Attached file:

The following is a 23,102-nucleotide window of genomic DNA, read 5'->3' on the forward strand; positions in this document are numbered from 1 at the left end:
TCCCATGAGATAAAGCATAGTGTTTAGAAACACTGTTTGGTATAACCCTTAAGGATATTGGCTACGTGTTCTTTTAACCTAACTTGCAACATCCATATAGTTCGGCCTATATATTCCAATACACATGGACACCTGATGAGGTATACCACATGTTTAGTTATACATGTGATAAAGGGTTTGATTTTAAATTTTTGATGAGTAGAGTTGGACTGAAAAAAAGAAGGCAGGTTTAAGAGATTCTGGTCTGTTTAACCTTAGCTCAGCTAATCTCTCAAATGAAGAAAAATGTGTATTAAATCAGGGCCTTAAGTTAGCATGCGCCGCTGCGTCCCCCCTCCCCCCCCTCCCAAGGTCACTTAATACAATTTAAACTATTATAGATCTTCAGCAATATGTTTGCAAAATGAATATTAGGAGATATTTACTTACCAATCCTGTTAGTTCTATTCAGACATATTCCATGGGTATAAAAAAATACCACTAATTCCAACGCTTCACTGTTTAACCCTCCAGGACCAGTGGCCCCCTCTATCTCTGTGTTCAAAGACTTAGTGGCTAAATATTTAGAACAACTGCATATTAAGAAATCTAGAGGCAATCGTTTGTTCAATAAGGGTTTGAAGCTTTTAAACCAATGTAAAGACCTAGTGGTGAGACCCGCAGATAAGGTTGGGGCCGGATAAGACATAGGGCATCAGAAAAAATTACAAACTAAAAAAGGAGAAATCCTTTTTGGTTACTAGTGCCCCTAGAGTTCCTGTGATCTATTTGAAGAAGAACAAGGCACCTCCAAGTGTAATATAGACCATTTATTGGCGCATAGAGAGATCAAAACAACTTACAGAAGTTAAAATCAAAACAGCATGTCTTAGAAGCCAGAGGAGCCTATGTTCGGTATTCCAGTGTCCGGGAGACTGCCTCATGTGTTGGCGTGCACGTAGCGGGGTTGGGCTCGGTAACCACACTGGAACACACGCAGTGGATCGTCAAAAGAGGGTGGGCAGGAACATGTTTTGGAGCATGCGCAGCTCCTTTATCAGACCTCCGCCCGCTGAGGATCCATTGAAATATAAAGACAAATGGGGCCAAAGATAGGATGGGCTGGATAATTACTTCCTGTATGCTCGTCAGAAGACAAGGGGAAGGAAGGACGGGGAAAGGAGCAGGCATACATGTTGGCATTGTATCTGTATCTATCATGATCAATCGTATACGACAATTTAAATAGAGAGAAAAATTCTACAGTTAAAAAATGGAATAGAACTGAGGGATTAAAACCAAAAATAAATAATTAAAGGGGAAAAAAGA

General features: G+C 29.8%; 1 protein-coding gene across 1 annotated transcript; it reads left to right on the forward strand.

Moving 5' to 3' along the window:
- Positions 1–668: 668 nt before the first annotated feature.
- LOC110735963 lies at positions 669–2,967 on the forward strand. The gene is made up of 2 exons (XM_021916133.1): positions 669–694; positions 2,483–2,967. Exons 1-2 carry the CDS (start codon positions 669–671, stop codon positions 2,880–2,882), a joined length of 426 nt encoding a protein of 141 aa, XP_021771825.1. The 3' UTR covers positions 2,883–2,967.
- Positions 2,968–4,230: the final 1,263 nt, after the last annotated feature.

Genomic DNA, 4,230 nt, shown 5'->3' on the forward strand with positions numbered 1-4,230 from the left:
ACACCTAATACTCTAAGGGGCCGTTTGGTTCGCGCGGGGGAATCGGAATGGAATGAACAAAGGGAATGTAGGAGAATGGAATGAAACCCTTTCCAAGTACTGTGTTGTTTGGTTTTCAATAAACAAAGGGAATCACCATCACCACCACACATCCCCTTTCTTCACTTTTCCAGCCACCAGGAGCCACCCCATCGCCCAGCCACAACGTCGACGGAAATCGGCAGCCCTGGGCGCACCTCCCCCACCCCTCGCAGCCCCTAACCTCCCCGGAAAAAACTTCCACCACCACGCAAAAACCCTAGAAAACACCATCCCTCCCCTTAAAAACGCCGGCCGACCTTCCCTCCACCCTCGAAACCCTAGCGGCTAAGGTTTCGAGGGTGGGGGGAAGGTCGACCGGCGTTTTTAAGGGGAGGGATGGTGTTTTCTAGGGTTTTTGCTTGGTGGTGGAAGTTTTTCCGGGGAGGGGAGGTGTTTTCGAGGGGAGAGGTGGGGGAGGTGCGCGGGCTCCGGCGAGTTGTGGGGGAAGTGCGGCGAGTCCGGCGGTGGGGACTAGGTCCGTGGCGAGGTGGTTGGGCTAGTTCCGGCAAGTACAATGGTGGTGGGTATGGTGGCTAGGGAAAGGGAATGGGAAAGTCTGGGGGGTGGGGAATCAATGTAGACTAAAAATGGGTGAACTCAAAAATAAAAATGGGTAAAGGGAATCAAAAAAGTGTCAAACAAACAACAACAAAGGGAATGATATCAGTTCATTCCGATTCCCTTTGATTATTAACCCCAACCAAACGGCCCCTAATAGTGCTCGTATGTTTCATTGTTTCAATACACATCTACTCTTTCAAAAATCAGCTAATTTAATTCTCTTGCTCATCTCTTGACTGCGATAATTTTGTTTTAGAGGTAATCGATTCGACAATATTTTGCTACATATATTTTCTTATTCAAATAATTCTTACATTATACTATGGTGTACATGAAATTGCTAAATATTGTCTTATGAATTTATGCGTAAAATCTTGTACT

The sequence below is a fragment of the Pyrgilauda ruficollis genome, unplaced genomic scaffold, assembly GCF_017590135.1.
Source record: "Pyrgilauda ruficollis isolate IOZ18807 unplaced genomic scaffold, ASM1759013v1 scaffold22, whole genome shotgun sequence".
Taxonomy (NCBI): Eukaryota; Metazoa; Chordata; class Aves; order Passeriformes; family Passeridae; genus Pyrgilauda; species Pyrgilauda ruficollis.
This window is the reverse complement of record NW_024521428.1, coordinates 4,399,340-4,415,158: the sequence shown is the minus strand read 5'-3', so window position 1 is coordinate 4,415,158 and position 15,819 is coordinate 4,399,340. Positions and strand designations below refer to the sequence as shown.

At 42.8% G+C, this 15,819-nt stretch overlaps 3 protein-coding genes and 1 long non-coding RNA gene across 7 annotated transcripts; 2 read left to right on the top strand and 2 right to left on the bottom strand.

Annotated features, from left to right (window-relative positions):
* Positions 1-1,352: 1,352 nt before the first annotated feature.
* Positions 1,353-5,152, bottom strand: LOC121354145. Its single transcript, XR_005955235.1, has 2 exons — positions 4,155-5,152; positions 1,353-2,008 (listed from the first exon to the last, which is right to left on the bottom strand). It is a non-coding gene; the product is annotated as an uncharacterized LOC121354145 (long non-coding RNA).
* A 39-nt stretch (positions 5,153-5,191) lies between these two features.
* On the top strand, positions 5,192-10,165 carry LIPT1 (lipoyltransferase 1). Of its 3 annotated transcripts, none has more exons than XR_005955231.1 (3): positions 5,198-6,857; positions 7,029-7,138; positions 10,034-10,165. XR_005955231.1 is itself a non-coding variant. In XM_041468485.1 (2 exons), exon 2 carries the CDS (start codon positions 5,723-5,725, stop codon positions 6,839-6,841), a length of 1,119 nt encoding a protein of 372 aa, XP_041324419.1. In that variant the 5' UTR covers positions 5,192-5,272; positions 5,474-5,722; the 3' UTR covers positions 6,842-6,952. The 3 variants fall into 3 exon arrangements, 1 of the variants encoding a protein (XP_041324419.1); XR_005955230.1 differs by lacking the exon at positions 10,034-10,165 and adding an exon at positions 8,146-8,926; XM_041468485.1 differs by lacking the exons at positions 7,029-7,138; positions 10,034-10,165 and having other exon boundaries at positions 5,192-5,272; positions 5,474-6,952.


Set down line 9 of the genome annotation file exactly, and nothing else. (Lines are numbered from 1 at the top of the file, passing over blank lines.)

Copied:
ACACCTAATACTCTAAGGGGCCGTTTGGTTCGCGCGGGGGAATCGGAATGGAATGAACAAAGGGAATGTAGGAGAATGGAATGAAACCCTTTCCAAGTACTGTGTTGTTTGGTTTTCAATAAACAAAGGGAATCACCATCACCACCACACATCCCCTTTCTTCACTTTTCCAGCCACCAGGAGCCACCCCATCGCCCAGCCACAACGTCGACGGAAATCGGCAGCCCTGGGCGCACCTCCCCCACCCCTCGCAGCCCCTAACCTCCCCGGAAAAAACTTCCACCACCACGCAAAAACCCTAGAAAACACCATCCCTCCCCTTAAAAACGCCGGCCGACCTTCCCTCCACCCTCGAAACCCTAGCGGCTAAGGTTTCGAGGGTGGGGGGAAGGTCGACCGGCGTTTTTAAGGGGAGGGATGGTGTTTTCTAGGGTTTTTGCTTGGTGGTGGAAGTTTTTCCGGGGAGGGGAGGTGTTTTCGAGGGGAGAGGTGGGGGAGGTGCGCGGGCTCCGGCGAGTTGTGGGGGAAGTGCGGCGAGTCCGGCGGTGGGGACTAGGTCCGTGGCGAGGTGGTTGGGCTAGTTCCGGCAAGTACAATGGTGGTGGGTATGGTGGCTAGGGAAAGGGAATGGGAAAGTCTGGGGGGTGGGGAATCAATGTAGACTAAAAATGGGTGAACTCAAAAATAAAAATGGGTAAAGGGAATCAAAAAAGTGTCAAACAAACAACAACAAAGGGAATGATATCAGTTCATTCCGATTCCCTTTGATTATTAACCCCAACCAAACGGCCCCTAATAGTGCTCGTATGTTTCATTGTTTCAATACACATCTACTCTTTCAAAAATCAGCTAATTTAATTCTCTTGCTCATCTCTTGACTGCGATAATTTTGTTTTAGAGGTAATCGATTCGACAATATTTTGCTACATATATTTTCTTATTCAAATAATTCTTACATTATACTATGGTGTACATGAAATTGCTAAATATTGTCTTATGAATTTATGCGTAAAATCTTGTACT